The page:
10 Most common Cybersecurity attacks
Fast fact: 90% of healthcare organizations have suffered at least one data breach exposing patient data over the past two years, while 45% were hit by more than 5 breaches in the same time period. More than 113 million medical records were stolen in 2015 alone.
Whether you have read the latest data breach headline in the news and you are trying to understand what the type of that attack is, or whether you’re a security analyst in your organization, it helps to understand the different ways an attacker might try to cause harm. Here’s an overview of some of the most common types of attacks seen today.
#1 Malware: A program that is inserted into a system, usually covertly, with the intent of compromising the confidentiality, integrity, or availability of the victim’s data, applications, or operating system or of otherwise annoying or disrupting the victim. Malware refers to various forms of harmful software, such as viruses and ransomware. Once the malware is on your device, then it will be able to send all confidential data that you have silently, stores your keystrokes and take control of your machine:
#2 A very common malware is Shamoon virus: This virus was discovered around 2012 and was made to attack 32-bit NT kernel versions of Microsoft Windows.
It was used to spread the malicious-content from an infected machine to other systems connected to the network.
Once the Shamoon virus is installed on a system and this system becomes infected, the virus assembles the files the attacker needs from it and sends it back to the attacker. Once this process is done, all infected files are deleted, and the master boot record of the infected system got over-written, making it unable to be used.
#3 Phishing: Tricking individuals into disclosing sensitive personal information through deceptive computer-based means.
In a phishing attack, you might receive an email that looks legitimate and is coming from someone you know and trust. The email will prompt you to click on a link and then it will take you to a website that looks familiar to you. Then you will be entering your credentials, which might be your work email and password, credit card detail or your Social Security Number. This website will be nothing but a trap that captures your credentials.
#4 DoS: The prevention of authorized access to resources or the delaying of time-critical operations. (Time-critical may be milliseconds or it may be hours, depending upon the service provided.)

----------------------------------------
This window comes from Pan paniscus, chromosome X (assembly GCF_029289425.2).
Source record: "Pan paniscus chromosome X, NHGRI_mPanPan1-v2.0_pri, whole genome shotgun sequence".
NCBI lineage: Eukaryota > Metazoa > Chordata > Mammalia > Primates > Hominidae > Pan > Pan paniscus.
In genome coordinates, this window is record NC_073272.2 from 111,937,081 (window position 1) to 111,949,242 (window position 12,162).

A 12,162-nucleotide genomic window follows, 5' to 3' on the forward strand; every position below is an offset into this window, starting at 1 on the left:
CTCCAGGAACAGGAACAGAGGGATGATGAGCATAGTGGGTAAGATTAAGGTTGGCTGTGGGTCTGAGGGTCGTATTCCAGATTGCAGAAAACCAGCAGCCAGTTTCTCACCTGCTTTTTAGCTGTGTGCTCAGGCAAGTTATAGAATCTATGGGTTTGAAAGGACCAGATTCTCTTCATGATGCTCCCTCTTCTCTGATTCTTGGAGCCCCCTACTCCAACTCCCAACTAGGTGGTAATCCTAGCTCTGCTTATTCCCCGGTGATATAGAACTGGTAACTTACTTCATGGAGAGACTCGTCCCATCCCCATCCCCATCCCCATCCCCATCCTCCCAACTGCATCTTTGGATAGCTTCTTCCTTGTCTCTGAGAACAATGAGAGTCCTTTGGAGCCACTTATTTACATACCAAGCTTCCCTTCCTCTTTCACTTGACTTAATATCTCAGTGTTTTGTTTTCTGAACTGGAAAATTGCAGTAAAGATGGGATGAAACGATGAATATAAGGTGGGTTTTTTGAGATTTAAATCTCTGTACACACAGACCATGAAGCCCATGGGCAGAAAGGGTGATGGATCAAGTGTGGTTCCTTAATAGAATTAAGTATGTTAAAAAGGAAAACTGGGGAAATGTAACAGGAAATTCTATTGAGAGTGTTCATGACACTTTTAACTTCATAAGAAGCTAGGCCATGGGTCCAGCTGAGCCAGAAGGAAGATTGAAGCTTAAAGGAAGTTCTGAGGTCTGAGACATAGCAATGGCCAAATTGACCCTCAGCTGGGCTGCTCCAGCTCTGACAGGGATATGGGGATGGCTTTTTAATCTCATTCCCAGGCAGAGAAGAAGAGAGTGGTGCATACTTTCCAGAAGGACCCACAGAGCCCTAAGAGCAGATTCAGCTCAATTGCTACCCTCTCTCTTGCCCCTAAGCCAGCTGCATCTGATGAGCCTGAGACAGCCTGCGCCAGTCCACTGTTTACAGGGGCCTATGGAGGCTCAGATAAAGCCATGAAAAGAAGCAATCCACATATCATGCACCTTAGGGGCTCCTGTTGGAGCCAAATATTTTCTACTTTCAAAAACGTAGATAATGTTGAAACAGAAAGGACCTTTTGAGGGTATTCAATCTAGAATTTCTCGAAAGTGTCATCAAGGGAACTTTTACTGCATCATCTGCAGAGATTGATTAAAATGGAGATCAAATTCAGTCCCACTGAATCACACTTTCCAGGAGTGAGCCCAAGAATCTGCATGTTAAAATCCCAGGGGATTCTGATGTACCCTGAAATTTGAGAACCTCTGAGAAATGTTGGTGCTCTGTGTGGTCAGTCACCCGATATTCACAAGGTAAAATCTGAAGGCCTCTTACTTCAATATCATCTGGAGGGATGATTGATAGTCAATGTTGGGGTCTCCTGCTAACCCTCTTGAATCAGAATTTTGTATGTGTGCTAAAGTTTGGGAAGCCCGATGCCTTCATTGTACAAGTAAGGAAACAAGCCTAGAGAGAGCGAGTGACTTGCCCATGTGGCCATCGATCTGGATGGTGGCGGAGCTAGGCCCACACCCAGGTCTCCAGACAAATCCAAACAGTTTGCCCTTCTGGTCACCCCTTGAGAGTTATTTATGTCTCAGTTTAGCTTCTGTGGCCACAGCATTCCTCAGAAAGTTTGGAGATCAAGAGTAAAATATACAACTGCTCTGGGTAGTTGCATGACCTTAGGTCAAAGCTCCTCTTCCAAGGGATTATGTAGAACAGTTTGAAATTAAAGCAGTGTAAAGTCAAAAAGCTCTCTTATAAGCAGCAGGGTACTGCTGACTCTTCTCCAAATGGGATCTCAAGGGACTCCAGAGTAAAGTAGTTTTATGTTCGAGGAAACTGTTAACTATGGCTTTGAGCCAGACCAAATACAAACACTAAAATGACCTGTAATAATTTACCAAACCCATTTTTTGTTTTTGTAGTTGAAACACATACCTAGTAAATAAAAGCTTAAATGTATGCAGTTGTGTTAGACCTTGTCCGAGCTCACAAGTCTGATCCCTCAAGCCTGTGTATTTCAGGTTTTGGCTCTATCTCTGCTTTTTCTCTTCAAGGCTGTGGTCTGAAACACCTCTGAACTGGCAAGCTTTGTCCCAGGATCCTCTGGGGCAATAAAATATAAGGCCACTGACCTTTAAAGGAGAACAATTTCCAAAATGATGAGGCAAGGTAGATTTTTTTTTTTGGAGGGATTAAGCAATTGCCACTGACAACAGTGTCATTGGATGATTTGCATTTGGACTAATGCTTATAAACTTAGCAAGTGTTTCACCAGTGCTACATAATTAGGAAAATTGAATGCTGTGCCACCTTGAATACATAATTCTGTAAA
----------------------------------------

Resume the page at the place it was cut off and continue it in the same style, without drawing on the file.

#5 DDoS: Distributed Denial of Service – (DDoS) A Denial of Service technique that uses numerous hosts to perform the attack. Usually, this is done when many computers from different locations are attacking the same resource (website, computer, service etc.) and flooding it with more traffic than it was built to handle, which leads to shutting down the service for all users.
#6 Man in the middle: (MitM) An attack on the authentication protocol run in which the Attacker positions himself in between the requesting computer and the remote server, so that he can intercept and alter data traveling between them.
#7 SQL injection: SQL stands for structured query language; it’s a programming language used to communicate with databases. SQL injection attack is a piece of malicious code that specifically targets vulnerable websites the have database servers. These database servers store critical data for the website users. This data could be credit cards details, passwords, usernames…etc.
#8 Cross-Site Scripting: When the attacker injects a piece of malicious code into the website to harm its users, not the website. That means that the malware hits only the website users’ browsers and is able to steal any information the users send to the site, which damages a website’s reputation.
#9 Credential Reuse: One of the ways attackers rely on to attack users, is the fact that the majority of people are comfortable with having the same password for many different accounts. No matter how tempting it may be to reuse credentials for your email, bank account, and your favourite sports forum, it’s possible that one day the forum will get hacked, giving an attacker easy access to your email and bank account. When it comes to credentials, variety is essential.
#10 Mobile Attacks: Smartphones and tablets have long been established as popular personal electronics devices. According to Kaspersky lab statistics for 2018, In 2018, 5,321,142 malicious mobile installation packages were detected.
- A very common mobile attack is Overlay Malware: A type of mobile malware designed to mimic the look and feel of a legitimate target application.
However, these are the most common types of attacks. If you want to read about the other types of attacks, go back to the Glossary of Technical terms section and check the Cyberattacks types and definitions part.
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